Celebrating Women in this New Age of Innovation: The 4th Girls in Tech Catalyst Conference
What happens when you bring close to 400 women entrepreneurs, seasoned professionals and students together for 3 days? Based on our recent experience at the Girls in Tech Catalyst Conference, nothing short of magic.
Girls in Tech is an organization focused on the empowerment, entrepreneurship, engagement, and education of women in technology. According to the Founder and CEO of Girls in Tech, Adriana Gascoigne, “The Catalyst Conference was created to provide attendees with an environment that allows for true and honest conversations about important issues including gender diversity in the workplace and how we can better support girls in tech.” This past week, the three-day Catalyst event showcased women at the forefront of the technology and start-up spaces, providing inspiring keynotes, workshops, panel discussions, and networking events. Many of the speakers are part of the Athena Alliance, a non-profit whose mission is to help qualified women (of which there are many!) make the needed connections to secure Board of Director positions.
We put together the key themes and highlights from the Girls In Tech Catalyst Conference:
Drive relevance and avoid extinction:
Yvonne Wassenaar (CIO at New Relic) focused her talk on how to maintain relevancy in a world where change is the new constant. She noted that the difference between success and failure can boil down to two leadership skills: the ability to innovate and the ability to lead during times of change. Though both of these skills are intimidating to use and execute successfully, success requires that you face your fears. This sentiment was echoed by Mary Cranston (former CEO and Chair of Pillsbury Winthrop Shaw Pittman Law). Mary shared that she doubted her ability to lead Pillsbury effectively when she was first appointed CEO. Mary emphasized that acknowledging your fears enables you to separate yourself from them and be effective in achieving your full potential.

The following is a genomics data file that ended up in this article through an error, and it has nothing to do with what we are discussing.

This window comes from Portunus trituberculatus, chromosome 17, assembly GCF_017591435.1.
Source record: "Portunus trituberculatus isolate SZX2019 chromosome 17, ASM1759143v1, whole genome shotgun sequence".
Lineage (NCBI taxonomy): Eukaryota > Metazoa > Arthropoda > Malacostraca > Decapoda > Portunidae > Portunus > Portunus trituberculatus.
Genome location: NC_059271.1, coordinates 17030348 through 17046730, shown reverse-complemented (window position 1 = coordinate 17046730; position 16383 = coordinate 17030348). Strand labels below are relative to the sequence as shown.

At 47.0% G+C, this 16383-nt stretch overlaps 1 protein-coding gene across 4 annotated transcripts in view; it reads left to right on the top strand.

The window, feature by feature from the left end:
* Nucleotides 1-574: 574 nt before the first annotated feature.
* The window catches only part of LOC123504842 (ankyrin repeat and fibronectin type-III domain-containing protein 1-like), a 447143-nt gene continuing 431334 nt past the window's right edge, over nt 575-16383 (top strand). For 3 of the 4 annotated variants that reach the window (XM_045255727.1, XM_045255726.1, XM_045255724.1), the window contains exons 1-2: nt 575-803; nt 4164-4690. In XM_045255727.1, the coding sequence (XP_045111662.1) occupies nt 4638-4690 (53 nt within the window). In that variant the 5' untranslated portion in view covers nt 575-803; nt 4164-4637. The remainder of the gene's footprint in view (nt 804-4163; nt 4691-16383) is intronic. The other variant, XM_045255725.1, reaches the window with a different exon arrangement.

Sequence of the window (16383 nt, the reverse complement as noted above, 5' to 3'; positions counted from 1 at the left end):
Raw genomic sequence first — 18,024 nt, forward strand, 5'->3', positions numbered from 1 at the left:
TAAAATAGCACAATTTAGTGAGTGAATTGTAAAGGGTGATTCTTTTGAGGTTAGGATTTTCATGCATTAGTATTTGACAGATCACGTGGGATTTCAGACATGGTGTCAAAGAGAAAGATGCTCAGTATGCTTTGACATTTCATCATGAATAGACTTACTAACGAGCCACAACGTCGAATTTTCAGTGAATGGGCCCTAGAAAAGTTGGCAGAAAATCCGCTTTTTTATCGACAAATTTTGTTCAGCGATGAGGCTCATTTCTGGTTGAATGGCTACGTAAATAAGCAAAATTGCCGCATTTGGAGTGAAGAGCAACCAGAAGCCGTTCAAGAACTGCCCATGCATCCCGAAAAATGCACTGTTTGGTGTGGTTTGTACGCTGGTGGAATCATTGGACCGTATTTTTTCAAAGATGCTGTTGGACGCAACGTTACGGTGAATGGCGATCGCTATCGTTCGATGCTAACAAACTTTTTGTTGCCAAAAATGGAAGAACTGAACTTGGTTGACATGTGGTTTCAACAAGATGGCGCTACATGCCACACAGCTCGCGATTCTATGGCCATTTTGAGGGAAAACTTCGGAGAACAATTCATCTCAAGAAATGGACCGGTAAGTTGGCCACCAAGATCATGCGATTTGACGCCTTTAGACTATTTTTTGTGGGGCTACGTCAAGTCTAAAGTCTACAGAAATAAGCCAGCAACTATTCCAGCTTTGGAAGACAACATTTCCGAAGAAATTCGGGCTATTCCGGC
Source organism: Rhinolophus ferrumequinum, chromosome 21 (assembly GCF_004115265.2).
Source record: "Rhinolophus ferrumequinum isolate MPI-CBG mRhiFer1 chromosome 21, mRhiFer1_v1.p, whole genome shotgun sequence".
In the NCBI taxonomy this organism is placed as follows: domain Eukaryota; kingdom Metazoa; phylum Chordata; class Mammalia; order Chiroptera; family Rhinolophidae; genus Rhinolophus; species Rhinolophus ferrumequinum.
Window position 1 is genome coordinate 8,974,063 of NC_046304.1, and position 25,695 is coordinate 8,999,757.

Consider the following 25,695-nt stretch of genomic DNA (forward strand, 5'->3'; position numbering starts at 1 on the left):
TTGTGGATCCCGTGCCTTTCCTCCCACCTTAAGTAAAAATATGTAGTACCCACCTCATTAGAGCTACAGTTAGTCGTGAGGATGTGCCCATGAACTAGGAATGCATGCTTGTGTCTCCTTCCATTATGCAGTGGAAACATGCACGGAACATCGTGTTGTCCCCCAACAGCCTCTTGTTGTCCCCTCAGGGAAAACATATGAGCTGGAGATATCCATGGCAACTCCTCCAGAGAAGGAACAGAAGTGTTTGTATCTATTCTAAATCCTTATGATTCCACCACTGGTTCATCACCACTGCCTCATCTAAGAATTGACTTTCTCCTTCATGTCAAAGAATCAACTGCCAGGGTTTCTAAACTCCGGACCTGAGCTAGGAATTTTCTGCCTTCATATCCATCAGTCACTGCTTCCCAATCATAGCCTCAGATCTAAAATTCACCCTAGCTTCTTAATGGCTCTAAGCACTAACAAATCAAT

Innovation is both a planned and spontaneous exercise.
Chrissy Vonderach (previously CIO at Blackhawk Networks and recently VP of IT at Clorox) pointed out that innovation is difficult to deliver on-demand yet cannot be over-planned. Her perspective is that a balance of discipline (do your homework), knowledge (be curious and be current), and serendipity (the openness to let things happen)clears the path for innovation.
A few more of our favorites: Amy Bunszel (Vice President, AutoCAD Products, Autodesk) shared her approach of “aiming high, taking risks, and being curious” as the keys to her success in innovation. Yanbing Li (Senior Vice President and General Manager, Storage and Availability Business Unit, VMware) spoke about being an ambidextrous leader who incrementally innovates in one piece of her business while radically innovating in others. Yanbing’s key to success is her ability to drive action after determining whether a product line should be optimized or transformed and incubated.